thread: Mastering...
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Old 9th April 2007
  #4
Quote:
Originally Posted by Russell Elevado View Post
hey iwan,

all my mixes are mastered off 1/2" tape so i dont know how many people will be able to relate to this. i don't like printing stems nor do i like using them in mastering. a lot of poeple might disagree with me on this. but to me, there should be the fewest options by the time it gets to the mastering stage. a lot of poeple are now coming in with pro tools files and it's all stems and they re-do the mix. "let's bring the drums down" or "turn the vocals down in the bridge", etc. there should not be a "mixing" session when you go to the mastering facility. i like to really commit to the mix at the end of the session. i'll print a louder and lower vocal and every so often a drum or bass up pass or something, then the standard instrumental mix, no lead vocal mix, and an a capella.

i spend a good deal of time making sure my mix is as perfect as i can get it. so when i go to the mastering, it will usually just be a slight tweak on the top or bottom and usually not more than 1 db or so. sure there maybe a mix or two that needs a little more tweaking than others, but 90% of it needs only a minute boost or cut. essentially the sound is there so i don't want anyone to mess with it. if your mix isn't good, then you can save it in mastering, but if it's good why fix it?

Chris Gehringer at sterling sound in NY does the majority of my mastering. and i'll sit in the room with him and we master it together. i've been mastering with him since 2000 and he knows how particular i am. but chris always listens first before he tweaks anything. so we go song by song and i let him do what he hears. then i'll sit down and i'll A/B to the original. i'll bypass his chain, i'll try turning the top down one click, or boost the bottom from where he had it, or change the frequency that he had, etc. and i'll ask him "what do think of changing the top boost from 12k to 8k instead?" or "let's try it without boosting the bottom" and come to a combined decision.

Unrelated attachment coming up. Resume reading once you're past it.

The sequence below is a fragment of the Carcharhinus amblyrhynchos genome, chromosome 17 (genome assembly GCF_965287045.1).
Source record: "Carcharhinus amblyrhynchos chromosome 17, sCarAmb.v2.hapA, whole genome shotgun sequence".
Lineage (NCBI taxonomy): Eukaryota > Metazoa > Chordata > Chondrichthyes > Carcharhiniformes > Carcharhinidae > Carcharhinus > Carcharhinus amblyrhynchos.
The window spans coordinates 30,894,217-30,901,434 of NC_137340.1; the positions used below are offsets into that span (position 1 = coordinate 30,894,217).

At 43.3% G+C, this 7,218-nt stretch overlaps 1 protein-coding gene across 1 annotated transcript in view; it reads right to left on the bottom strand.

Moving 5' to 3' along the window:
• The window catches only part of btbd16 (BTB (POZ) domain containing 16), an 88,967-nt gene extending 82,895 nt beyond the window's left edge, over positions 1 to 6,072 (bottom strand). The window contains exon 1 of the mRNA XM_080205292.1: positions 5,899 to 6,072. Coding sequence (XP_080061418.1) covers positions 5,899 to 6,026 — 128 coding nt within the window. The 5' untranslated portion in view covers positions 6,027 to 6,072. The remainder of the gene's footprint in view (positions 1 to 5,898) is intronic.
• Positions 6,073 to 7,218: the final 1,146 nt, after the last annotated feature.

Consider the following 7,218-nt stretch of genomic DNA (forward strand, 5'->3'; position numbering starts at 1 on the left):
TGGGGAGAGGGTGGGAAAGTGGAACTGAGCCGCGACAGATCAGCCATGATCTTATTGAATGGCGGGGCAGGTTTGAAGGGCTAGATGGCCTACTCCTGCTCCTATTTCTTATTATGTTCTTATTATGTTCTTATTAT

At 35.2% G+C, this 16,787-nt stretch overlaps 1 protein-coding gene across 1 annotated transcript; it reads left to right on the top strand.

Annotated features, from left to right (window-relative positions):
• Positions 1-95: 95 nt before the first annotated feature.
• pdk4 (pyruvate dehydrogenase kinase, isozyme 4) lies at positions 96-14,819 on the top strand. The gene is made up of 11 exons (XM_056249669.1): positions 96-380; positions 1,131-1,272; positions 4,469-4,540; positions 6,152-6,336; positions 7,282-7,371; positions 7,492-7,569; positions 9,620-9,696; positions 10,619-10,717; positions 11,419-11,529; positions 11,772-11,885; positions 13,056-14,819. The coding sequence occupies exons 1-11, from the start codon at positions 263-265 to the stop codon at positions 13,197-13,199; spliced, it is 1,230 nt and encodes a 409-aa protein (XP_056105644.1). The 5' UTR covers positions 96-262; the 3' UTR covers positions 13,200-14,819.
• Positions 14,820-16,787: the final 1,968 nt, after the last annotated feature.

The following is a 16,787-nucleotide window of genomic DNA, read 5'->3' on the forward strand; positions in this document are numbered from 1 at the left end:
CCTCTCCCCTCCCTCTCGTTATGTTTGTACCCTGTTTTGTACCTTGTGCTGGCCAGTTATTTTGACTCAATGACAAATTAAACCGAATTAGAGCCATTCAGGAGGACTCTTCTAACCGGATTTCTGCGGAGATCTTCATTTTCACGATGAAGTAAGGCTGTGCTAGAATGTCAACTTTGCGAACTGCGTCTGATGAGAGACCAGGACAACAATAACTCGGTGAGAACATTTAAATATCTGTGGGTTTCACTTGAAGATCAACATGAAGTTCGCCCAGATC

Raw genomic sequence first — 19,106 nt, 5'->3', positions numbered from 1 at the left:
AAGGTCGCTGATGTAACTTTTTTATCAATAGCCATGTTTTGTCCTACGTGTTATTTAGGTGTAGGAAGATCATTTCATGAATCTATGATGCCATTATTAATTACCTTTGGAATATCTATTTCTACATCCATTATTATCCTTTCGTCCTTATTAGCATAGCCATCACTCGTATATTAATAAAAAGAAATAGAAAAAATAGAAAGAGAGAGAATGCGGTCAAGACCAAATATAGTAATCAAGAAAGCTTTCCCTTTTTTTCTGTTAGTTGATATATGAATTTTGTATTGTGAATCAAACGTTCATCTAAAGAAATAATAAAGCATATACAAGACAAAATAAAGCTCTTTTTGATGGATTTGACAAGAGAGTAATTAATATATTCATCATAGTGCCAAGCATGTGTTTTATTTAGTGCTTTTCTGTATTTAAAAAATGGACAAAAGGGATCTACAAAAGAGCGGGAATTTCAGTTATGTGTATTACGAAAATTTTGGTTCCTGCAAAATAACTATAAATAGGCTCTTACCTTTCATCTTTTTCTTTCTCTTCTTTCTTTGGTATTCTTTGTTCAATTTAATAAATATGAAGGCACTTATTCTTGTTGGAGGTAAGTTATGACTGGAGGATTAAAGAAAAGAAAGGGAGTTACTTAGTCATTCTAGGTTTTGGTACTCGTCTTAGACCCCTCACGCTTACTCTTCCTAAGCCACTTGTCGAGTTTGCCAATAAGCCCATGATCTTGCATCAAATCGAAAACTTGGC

i add the slightest analog compression to my mixes in mastering. i don't care that my CD is not as loud as Dr Dre's. i just turn the knob on my stereo that says "volume". when you turn this knob to the right, the song gets louder. hello, anyone with me on this???
what's up with this L2 plug-in that everyone is using. what a peice of crap. i've just spent 2 months recording and mixing an album. i've carefully selected the best mics and mic pre's and placed everything just right. i mixed it with all sorts of incredible gear. then you want to put a $200 digital plug-in to compress all those wonderful dynamics and depth that i toiled over. this just doesn't seem right to me. loud doesn't equal good! turn the f*ckin volume up!

for the ITB users:
if that's all you have, then make the best of it. i've been very impressed with some mixes that were done ITB. i just can't relate to that world, just the same as you may be able to relate to my world. if your staying digital then an L2 or other digital limiter might work great for you. it depends on your preference for sound...

i'll be back to talk about buss compression...

all the best
Hi Russ.

Nice post. I think most folks around here and in the recording industry in general would agree with you about the volume knob on the stereo and ridiculous slammed mixes but how does the unslammed master fly with he label and / or the artist?

Yeah we can say that it sounds better without getting slammed (and IT DOES) but when that CD is sitting side by side with a "slammed to an inch of it's life" CD and the mook or the artist (or both) has a "their CD sounds bigger than mine" caveman mentality, how do you work around that?

(what do you do about pre mastering mix copies for artists that ARENT so loud? - Jules)